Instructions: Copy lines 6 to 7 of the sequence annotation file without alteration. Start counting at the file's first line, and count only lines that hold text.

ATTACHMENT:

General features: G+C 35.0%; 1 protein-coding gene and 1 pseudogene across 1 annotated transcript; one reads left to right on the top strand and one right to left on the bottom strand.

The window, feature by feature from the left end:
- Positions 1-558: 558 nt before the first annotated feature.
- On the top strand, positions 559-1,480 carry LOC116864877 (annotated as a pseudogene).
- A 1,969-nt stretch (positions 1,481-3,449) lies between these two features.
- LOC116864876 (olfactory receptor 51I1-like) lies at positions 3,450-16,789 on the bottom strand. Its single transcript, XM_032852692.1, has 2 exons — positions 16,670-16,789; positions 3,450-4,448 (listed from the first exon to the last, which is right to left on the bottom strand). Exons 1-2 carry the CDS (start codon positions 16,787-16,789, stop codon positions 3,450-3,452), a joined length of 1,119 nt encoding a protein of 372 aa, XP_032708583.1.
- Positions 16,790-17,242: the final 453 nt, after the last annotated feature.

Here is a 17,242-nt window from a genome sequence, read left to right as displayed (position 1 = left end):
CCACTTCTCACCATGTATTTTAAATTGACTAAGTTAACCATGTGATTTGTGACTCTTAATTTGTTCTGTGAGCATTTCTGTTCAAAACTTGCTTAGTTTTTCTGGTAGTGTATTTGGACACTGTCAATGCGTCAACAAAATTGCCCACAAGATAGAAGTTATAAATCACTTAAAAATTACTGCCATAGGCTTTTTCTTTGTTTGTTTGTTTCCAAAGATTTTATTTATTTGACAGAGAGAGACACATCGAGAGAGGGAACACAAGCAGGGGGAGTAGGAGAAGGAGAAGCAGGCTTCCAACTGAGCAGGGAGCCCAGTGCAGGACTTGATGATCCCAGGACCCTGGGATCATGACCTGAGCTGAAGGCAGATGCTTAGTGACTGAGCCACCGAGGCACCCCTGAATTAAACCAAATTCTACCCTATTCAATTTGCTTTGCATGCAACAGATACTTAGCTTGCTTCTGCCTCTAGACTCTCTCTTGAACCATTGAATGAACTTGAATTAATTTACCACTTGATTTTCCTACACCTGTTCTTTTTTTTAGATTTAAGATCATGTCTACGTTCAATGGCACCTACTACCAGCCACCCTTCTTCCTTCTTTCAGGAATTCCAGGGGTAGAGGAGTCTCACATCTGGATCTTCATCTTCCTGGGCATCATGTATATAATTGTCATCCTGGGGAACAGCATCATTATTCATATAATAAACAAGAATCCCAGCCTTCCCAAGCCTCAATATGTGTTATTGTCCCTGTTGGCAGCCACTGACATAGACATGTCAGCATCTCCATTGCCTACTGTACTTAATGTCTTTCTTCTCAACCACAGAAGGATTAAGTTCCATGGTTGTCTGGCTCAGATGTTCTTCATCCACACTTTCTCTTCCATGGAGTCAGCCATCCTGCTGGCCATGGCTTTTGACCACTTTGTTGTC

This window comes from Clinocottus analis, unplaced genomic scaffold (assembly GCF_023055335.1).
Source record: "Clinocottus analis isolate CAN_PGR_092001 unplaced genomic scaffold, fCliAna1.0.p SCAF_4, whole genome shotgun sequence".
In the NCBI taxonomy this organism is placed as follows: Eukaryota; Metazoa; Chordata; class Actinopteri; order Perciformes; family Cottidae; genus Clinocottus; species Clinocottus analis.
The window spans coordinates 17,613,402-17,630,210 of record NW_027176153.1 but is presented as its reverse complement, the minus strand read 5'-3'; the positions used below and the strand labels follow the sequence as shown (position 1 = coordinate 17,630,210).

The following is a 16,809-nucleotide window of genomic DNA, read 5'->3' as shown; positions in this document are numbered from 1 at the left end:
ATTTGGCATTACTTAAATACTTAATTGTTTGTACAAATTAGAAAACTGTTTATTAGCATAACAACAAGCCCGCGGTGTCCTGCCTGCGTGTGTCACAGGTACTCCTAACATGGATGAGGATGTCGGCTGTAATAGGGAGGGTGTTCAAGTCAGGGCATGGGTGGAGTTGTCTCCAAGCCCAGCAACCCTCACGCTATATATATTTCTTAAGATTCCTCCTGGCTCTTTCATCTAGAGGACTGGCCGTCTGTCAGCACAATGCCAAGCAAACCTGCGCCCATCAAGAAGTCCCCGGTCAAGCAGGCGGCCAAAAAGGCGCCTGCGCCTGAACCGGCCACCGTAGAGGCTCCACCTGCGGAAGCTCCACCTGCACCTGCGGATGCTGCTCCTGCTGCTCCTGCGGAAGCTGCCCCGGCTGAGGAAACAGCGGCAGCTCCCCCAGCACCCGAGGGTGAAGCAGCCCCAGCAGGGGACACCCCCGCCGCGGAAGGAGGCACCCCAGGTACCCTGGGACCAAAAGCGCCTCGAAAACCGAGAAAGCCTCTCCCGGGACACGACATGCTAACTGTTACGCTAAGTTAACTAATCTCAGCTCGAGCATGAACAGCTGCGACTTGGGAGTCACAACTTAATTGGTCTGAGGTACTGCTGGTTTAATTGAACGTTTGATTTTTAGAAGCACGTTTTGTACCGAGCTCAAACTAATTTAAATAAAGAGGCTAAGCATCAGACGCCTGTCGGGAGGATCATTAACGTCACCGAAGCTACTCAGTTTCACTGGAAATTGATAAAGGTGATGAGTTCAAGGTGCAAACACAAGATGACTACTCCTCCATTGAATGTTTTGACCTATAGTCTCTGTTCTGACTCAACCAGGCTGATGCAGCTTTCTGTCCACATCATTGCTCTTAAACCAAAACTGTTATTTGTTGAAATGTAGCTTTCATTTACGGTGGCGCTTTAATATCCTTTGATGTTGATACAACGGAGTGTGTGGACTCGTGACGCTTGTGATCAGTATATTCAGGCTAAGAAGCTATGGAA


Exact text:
- LOC116864876 (olfactory receptor 51I1-like) lies at positions 3,450-16,789 on the bottom strand. Its single transcript, XM_032852692.1, has 2 exons — positions 16,670-16,789; positions 3,450-4,448 (listed from the first exon to the last, which is right to left on the bottom strand). Exons 1-2 carry the CDS (start codon positions 16,787-16,789, stop codon positions 3,450-3,452), a joined length of 1,119 nt encoding a protein of 372 aa, XP_032708583.1.
- Positions 16,790-17,242: the final 453 nt, after the last annotated feature.